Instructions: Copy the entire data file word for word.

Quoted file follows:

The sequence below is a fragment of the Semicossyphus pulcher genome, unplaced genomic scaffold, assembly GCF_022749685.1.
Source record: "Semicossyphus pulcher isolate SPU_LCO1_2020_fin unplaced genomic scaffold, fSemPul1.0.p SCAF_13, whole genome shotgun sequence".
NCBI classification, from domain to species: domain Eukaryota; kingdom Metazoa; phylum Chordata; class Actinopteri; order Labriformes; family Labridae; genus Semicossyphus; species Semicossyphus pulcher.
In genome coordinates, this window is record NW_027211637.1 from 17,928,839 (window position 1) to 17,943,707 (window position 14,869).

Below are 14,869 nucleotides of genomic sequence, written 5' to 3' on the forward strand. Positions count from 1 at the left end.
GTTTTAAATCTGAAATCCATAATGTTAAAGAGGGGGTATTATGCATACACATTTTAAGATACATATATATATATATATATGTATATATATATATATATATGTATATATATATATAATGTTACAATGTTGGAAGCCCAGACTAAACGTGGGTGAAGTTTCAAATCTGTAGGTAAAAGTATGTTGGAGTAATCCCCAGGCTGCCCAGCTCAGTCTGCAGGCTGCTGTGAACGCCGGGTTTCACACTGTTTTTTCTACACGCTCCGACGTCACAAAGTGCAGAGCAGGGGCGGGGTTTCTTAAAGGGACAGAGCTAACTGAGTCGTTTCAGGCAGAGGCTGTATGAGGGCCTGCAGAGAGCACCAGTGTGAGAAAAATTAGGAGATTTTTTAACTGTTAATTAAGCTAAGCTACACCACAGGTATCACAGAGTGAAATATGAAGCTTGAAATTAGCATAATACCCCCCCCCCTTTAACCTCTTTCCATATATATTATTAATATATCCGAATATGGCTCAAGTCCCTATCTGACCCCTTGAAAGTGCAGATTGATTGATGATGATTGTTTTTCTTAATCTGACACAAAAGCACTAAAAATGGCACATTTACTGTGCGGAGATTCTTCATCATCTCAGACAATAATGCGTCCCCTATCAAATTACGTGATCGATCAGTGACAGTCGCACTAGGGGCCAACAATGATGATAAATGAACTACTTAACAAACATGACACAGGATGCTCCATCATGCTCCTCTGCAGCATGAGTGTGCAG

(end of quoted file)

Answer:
The sequence below is a fragment of the Semicossyphus pulcher genome, unplaced genomic scaffold, assembly GCF_022749685.1.
Source record: "Semicossyphus pulcher isolate SPU_LCO1_2020_fin unplaced genomic scaffold, fSemPul1.0.p SCAF_13, whole genome shotgun sequence".
NCBI classification, from domain to species: domain Eukaryota; kingdom Metazoa; phylum Chordata; class Actinopteri; order Labriformes; family Labridae; genus Semicossyphus; species Semicossyphus pulcher.
In genome coordinates, this window is record NW_027211637.1 from 17,928,839 (window position 1) to 17,943,707 (window position 14,869).

Below are 14,869 nucleotides of genomic sequence, written 5' to 3' on the forward strand. Positions count from 1 at the left end.
GTTTTAAATCTGAAATCCATAATGTTAAAGAGGGGGTATTATGCATACACATTTTAAGATACATATATATATATATATATGTATATATATATATATATATGTATATATATATATAATGTTACAATGTTGGAAGCCCAGACTAAACGTGGGTGAAGTTTCAAATCTGTAGGTAAAAGTATGTTGGAGTAATCCCCAGGCTGCCCAGCTCAGTCTGCAGGCTGCTGTGAACGCCGGGTTTCACACTGTTTTTTCTACACGCTCCGACGTCACAAAGTGCAGAGCAGGGGCGGGGTTTCTTAAAGGGACAGAGCTAACTGAGTCGTTTCAGGCAGAGGCTGTATGAGGGCCTGCAGAGAGCACCAGTGTGAGAAAAATTAGGAGATTTTTTAACTGTTAATTAAGCTAAGCTACACCACAGGTATCACAGAGTGAAATATGAAGCTTGAAATTAGCATAATACCCCCCCCCCTTTAACCTCTTTCCATATATATTATTAATATATCCGAATATGGCTCAAGTCCCTATCTGACCCCTTGAAAGTGCAGATTGATTGATGATGATTGTTTTTCTTAATCTGACACAAAAGCACTAAAAATGGCACATTTACTGTGCGGAGATTCTTCATCATCTCAGACAATAATGCGTCCCCTATCAAATTACGTGATCGATCAGTGACAGTCGCACTAGGGGCCAACAATGATGATAAATGAACTACTTAACAAACATGACACAGGATGCTCCATCATGCTCCTCTGCAGCATGAGTGTGCAG